Tuesday 3 September 2019

Blog Tour ~ Goldsboro Books Awards..


Launched in 2017, the Goldsboro Books Glass Bell Award is awarded annually to an outstanding work of contemporary fiction, rewarding quality storytelling in any genre. The winner of the Glass Bell will receive £2,000 in prize money, and a handmade, engraved glass bell. The jury of ten consists of team members from Goldsboro Books, DHH Literary Agency and The Dome Press. There is no fee, or limit to the number of books that a publisher may submit, allowing both established and debut authors a chance to win. The inaugural winner was Chris Cleave, for his extraordinary Everyone Brave is Forgiven (Sceptre), the moving and unflinching novel about the profound effects that the Second World War had on ordinary citizens back at home in Britain. Last year, the award went to John Boyne for his sweeping, poignant and comedic odyssey of post-war Ireland, The Heart’s Invisible Furies (Transworld).

A chilling dystopia, a ‘property thriller’ and the story of Truman Capote’s downfall are amongst the six titles shortlisted for the 2019 Glass Bell Award, which was announced at midday on Thursday 1st August.

Leading the shortlist is the international bestseller The Tattooist of Auschwitz by Heather Morris, which has sold almost a million copies worldwide, and was last week announced as the UK’s fourth bestselling book for the first six months of 2019. It is up against three thrillers – the Booker-longlisted Snap by celebrated crime writer Belinda Bauer, Our House by Louise Candlish, which won the British Book Award Crime & Thriller of the Year, and M.W. Craven’s CWA Gold Dagger-shortlisted The Puppet Show. Rounding off the shortlist are celebrated debuts Swan Song by Kelleigh Greenberg-Jephcott and VOX by Christina Dalcher. 

✨✨ The Winner will be announced on the 16th September ✨✨

Here are my thoughts on one of the nominated books

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Snap by Belinda Bauer (Transworld) On a stifling summer ’s day, eleven-year-old Jack and his two sisters wait in their broken-down car, waiting for their mother to return. ‘Stay in the car. I won’t be long,’ she’d said. But she doesn’t come back. She never comes back. And life as the children know it is changed for ever.

My Review..

SNAP gets off to a truly dramatic start, which sets the scene for much of the novel which, it must be said, I raced through with my heart hammering, desperate to find out what was going on and so eager to discover just a little bit more that I barely left the book alone for 5 minutes.

The characters in SNAP leap fully formed from the page, especially, Jack Bright who, at just eleven years old and with a head which is far too old for his young shoulders, takes on the responsibility of looking out for his two younger sisters in the aftermath of an appalling family tragedy. To say that that the Bright family have had a raw deal is an understatement and as the minutiae of their lives starts to be revealed so a mystery of epic proportions is revealed.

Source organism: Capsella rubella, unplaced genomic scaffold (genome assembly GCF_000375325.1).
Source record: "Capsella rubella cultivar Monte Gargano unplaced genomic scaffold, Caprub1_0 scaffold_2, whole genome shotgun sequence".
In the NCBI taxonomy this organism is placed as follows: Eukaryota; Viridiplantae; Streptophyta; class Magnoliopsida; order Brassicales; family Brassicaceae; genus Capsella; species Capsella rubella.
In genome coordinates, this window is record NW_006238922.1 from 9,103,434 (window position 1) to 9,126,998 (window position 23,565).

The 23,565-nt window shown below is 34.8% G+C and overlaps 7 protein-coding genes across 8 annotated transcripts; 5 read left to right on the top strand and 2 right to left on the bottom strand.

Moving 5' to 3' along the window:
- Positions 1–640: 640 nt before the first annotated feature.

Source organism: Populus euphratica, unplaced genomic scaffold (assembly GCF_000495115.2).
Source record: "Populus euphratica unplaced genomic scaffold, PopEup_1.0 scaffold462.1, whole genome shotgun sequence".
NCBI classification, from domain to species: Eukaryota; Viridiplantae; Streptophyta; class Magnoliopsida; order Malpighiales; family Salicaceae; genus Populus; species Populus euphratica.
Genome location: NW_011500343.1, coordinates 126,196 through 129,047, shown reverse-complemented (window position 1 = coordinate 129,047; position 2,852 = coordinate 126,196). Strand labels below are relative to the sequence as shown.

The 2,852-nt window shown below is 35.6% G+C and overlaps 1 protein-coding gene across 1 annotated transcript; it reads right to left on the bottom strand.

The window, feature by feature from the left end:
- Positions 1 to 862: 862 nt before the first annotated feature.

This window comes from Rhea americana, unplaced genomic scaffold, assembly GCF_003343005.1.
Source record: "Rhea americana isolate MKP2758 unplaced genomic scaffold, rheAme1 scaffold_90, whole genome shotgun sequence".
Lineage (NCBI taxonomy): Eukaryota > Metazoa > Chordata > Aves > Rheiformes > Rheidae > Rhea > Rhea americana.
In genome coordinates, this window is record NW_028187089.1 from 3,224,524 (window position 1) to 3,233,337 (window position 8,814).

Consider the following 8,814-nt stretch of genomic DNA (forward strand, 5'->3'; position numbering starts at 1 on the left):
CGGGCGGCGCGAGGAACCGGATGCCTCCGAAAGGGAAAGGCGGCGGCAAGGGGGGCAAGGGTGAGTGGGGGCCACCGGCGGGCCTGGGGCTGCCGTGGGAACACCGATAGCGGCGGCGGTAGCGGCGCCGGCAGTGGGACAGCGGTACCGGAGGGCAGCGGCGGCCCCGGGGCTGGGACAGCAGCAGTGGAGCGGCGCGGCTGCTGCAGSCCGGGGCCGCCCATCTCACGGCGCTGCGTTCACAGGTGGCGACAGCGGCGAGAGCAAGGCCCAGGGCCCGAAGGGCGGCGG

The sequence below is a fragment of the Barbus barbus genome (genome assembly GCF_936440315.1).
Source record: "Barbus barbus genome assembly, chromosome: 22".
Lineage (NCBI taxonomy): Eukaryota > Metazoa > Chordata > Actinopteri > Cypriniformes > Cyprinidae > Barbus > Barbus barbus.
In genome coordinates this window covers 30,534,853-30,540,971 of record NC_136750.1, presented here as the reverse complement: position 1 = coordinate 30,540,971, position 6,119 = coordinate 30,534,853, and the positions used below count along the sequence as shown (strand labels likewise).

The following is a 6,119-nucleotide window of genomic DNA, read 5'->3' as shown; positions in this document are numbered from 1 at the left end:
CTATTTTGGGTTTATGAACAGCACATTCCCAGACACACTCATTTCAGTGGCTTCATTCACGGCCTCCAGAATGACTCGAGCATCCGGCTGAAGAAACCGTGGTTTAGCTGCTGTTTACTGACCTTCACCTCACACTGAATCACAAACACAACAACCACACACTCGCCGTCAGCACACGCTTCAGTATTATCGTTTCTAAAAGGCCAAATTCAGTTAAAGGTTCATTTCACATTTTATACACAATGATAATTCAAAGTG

Running alongside Jack's story is that of disheveled cop DCI John Marvel who has been sent to the Somerset force in order to help out with a complex investigation to catch a thief who has, so far, eluded capture, and whose nickname of Goldilocks is particularly relevant. On the surface Jack and DCI marvel shouldn't have anything in common but eventually their stories start to merge with very interesting consequences.

In a sea of crime novels, which pretty much follow the same trajectory, SNAP stands out from the crowd and not just because the writing is absolutely crisp perfect with never a word wasted or an emotion unexpressed, but also, the rawness of its chilling edginess had me, quite literally, jumping at shadows. The precise and frightening detail which fleshes out Jack Bright's tortured character is something which will stay with me for a very long time.

There is no doubt that this author has a strong grasp of just what the reader wants from a crime thriller, a tight and taut plot-line, characters who scare you half to death, clues scattered throughout  like precious jewels, and more than enough tension to keep you awake at night. SNAP has all this, and more, in abundance, and is without doubt one of my favourite crime thrillers this year.

I've now read 4 of the 6 books which have been nominated for the Glass Bell awards and they are all worthy contenders.  I'm looking forward to seeing the winner announced on the 16th September.

About the Author


My thanks to FMcM Associates for my paperback copy of this book
and the opportunity to share the details of the Goldsboro Glass Bells Awards

Belinda Bauer grew up in England and South Africa and now lives in Wales. She worked as a journalist and a screenwriter before finally writing a book to appease her nagging mother. For her debut, Blacklands, Belinda was awarded the CWA Gold Dagger for Crime Novel of the Year. She went on to win the CWA Dagger in the Library for her body of work. Her fourth novel, Rubbernecker, was voted Theakston Old Peculier Crime Novel of the Year. Her eighth novel, Snap, was a Sunday Times bestseller. It was longlisted for the Man Booker prize and voted Crime & Thriller Book of the Year at the Specsavers National Book Awards. Her books have been translated into twenty-one languages.

Twitter @BelindaBauer #Snap

@GoldsboroBooks #GlassBell



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